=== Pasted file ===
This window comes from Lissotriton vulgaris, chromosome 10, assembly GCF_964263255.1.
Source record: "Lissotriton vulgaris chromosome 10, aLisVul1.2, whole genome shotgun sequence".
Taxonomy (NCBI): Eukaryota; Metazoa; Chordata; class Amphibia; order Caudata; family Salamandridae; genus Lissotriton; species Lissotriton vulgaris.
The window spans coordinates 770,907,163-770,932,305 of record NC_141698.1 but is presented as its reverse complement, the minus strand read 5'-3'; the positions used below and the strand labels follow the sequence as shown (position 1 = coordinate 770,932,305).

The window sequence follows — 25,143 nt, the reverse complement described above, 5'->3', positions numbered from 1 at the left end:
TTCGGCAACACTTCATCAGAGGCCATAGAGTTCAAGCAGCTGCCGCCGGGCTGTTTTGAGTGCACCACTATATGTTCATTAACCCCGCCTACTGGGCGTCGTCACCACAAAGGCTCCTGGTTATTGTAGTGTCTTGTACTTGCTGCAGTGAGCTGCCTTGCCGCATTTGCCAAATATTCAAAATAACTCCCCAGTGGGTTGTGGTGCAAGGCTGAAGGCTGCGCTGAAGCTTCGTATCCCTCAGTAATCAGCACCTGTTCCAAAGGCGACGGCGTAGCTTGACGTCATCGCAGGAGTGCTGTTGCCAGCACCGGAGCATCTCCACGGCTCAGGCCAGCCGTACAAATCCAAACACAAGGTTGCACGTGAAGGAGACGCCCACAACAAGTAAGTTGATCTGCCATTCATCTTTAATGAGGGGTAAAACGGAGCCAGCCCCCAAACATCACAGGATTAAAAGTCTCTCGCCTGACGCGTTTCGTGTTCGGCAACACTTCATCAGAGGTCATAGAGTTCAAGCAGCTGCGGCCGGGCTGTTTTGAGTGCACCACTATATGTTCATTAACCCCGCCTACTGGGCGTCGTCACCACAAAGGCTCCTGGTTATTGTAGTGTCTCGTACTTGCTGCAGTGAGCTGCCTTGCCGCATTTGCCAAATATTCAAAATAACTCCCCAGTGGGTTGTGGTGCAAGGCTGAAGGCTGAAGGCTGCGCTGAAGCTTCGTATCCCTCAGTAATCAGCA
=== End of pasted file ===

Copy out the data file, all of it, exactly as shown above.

This window comes from Lissotriton vulgaris, chromosome 10, assembly GCF_964263255.1.
Source record: "Lissotriton vulgaris chromosome 10, aLisVul1.2, whole genome shotgun sequence".
Taxonomy (NCBI): Eukaryota; Metazoa; Chordata; class Amphibia; order Caudata; family Salamandridae; genus Lissotriton; species Lissotriton vulgaris.
The window spans coordinates 770,907,163-770,932,305 of record NC_141698.1 but is presented as its reverse complement, the minus strand read 5'-3'; the positions used below and the strand labels follow the sequence as shown (position 1 = coordinate 770,932,305).

The window sequence follows — 25,143 nt, the reverse complement described above, 5'->3', positions numbered from 1 at the left end:
TTCGGCAACACTTCATCAGAGGCCATAGAGTTCAAGCAGCTGCCGCCGGGCTGTTTTGAGTGCACCACTATATGTTCATTAACCCCGCCTACTGGGCGTCGTCACCACAAAGGCTCCTGGTTATTGTAGTGTCTTGTACTTGCTGCAGTGAGCTGCCTTGCCGCATTTGCCAAATATTCAAAATAACTCCCCAGTGGGTTGTGGTGCAAGGCTGAAGGCTGCGCTGAAGCTTCGTATCCCTCAGTAATCAGCACCTGTTCCAAAGGCGACGGCGTAGCTTGACGTCATCGCAGGAGTGCTGTTGCCAGCACCGGAGCATCTCCACGGCTCAGGCCAGCCGTACAAATCCAAACACAAGGTTGCACGTGAAGGAGACGCCCACAACAAGTAAGTTGATCTGCCATTCATCTTTAATGAGGGGTAAAACGGAGCCAGCCCCCAAACATCACAGGATTAAAAGTCTCTCGCCTGACGCGTTTCGTGTTCGGCAACACTTCATCAGAGGTCATAGAGTTCAAGCAGCTGCGGCCGGGCTGTTTTGAGTGCACCACTATATGTTCATTAACCCCGCCTACTGGGCGTCGTCACCACAAAGGCTCCTGGTTATTGTAGTGTCTCGTACTTGCTGCAGTGAGCTGCCTTGCCGCATTTGCCAAATATTCAAAATAACTCCCCAGTGGGTTGTGGTGCAAGGCTGAAGGCTGAAGGCTGCGCTGAAGCTTCGTATCCCTCAGTAATCAGCA